Digging into the Past – MSU program helps educators learn more about archeology

Judith Stokes, the librarian at Hawthorne Elementary School in Bozeman, sifts through dirt dug from near the Richard’s Cabin in Nevada City along with Bryan Kelly an elementary teacher from Browning. Photo by Greg Lemon

NEVADA CITY – Delving into the past sometimes means getting a bit of dirt under fingernails, as a handful of teachers from around the state learned recently in Nevada City.

The teachers participated in a continuing education course put on by Project Archeology in conjunction with the Montana Heritage Commission and their resident archeologist Kate McCourt.

The course was designed to teach educators about the fundamentals of archeology, while providing them sample curriculum to take back to their classrooms, said Crystal Algeria, Project Archeology instructor from Montana State University in Bozeman.

The program started 21 years ago in Utah as a joint project between MSU and the Bureau of Land Management, Algeria said.

Judith Stokes, the librarian at Hawthorne Elementary School in Bozeman, holds two chewing tobacco cans she found at an archeological dig in Nevada City. Photo by Greg Lemon

“It started as a program to teach people about the importance of archeology and preserving archeological sites,” she said.

This year Project Archeology provided training to about 50 teachers from around the country.

The group was in Nevada City earlier this month working on Richard’s Cabin, which is one of the original buildings in the town site, McCourt said.

The Richard brothers were Welsh and came to Alder Gulch to see if their expertise in mining coal could translate to mining gold and silver. They build the cabin in the early 1860s as Alder Gulch began filling with miners and people. The Richard brothers eventually became merchants.

The Richard’s Cabin is slated for restoration by the Montana Heritage Commission, McCourt said. According the MHC policy, any building restoration must be proceeded by an archeological study of the area surrounding the building.

Typically, an archeological study consists of digs in various places surrounding a structure, she said.

In Nevada City, the digs can be made complicated by the fact the Charles Bovey, who used to own much of the town before his death and the sale of the town to the state, leveled off much of the town with fill, McCourt said.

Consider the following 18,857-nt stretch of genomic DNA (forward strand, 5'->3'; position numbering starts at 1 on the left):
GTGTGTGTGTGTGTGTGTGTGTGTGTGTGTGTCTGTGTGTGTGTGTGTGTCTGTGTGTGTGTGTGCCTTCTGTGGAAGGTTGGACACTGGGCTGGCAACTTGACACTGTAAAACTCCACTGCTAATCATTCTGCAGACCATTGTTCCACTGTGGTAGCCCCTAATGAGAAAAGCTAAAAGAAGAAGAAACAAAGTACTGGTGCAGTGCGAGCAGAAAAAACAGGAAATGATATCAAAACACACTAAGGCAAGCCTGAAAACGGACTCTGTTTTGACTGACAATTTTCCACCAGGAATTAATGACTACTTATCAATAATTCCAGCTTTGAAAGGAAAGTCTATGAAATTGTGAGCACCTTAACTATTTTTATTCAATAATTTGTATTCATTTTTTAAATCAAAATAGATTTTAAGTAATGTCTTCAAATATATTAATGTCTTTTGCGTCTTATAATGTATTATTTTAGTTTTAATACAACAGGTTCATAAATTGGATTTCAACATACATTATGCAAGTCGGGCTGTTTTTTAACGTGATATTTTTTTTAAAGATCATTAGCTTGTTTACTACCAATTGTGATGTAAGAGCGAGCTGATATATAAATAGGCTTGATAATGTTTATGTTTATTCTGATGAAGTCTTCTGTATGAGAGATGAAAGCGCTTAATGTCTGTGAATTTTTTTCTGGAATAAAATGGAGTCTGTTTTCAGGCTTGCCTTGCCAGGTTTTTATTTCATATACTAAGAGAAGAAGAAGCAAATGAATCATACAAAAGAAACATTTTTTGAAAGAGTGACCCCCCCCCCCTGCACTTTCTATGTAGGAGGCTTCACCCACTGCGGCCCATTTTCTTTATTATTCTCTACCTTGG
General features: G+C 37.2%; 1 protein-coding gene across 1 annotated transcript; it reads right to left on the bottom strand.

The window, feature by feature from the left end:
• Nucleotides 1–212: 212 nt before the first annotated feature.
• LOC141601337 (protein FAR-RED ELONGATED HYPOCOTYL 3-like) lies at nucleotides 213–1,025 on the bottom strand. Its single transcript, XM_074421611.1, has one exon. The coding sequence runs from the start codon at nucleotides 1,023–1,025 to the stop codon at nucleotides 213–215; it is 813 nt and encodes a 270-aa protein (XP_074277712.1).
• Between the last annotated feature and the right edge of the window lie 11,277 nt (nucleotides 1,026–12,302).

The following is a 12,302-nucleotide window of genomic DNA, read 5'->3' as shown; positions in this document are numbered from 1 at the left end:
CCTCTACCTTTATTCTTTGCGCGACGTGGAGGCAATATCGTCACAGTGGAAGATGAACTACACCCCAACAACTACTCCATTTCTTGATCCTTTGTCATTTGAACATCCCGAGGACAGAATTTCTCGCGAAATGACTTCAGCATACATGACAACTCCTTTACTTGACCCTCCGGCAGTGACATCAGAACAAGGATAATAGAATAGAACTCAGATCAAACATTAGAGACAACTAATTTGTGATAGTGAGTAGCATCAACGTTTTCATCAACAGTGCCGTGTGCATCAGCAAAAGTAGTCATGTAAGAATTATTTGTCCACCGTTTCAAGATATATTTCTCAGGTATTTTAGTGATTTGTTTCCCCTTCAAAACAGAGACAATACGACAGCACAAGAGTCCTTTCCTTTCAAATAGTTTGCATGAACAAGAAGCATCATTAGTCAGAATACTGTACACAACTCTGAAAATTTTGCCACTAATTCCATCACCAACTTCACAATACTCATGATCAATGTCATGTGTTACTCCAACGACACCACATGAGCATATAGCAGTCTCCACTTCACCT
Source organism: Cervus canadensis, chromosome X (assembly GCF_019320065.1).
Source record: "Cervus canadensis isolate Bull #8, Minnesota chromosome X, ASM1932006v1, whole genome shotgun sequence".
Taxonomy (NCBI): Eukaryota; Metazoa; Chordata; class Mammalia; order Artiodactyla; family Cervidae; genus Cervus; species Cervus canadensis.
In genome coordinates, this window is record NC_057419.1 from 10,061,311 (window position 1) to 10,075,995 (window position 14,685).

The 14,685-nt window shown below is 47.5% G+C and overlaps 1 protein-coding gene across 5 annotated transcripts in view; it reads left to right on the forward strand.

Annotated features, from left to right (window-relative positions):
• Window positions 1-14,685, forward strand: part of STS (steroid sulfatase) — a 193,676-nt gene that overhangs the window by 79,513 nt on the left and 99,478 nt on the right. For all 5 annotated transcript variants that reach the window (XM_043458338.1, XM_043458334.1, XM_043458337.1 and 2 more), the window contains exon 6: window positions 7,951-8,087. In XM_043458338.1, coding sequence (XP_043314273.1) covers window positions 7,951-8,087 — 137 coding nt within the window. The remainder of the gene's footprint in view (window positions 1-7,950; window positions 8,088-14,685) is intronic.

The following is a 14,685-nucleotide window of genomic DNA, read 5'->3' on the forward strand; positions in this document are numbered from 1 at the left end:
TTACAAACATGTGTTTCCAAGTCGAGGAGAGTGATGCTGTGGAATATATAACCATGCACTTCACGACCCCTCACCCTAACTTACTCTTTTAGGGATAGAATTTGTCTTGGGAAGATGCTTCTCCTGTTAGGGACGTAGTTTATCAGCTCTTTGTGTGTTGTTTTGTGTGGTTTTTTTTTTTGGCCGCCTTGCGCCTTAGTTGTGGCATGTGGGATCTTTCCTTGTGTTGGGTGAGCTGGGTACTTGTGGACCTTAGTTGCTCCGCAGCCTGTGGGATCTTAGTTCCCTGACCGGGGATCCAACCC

So an archeological study of the area often requires sifting through a few inches of soil brought in during the past 60 years, before getting to ground that is native to the area.

The Project Archeology students spent much of their time in Alder Gulch working on four pits around the Richard’s Cabin. The pits were 3-foot square and the teachers and students carefully scraped dirt out in four-inch layers, using screens to sift through the diggings.

Their findings included pieces of a ceramic doll’s head, old metal chewing tobacco cans, horseshoes and bits.

David Bixby, a teacher from Hellgate Elementary in Missoula, saw the class as an opportunity to bring real-world experiences into his fifth-grade classroom.

Kids are naturally curious, Bixby said. Finding ways to get their hands dirty and immersed in a project has obvious educational benefits.

“It’s essential that teachers go out in the world and experience new things,” Bixby said.

For the Montana Heritage Commission, having an opportunity to offer educational opportunities for teachers and getting some help with an active archeological site is a double bonus, said Marilyn Ross, acting executive director for the MHC.

“We’re very excited to see what they discover here,” Ross said.

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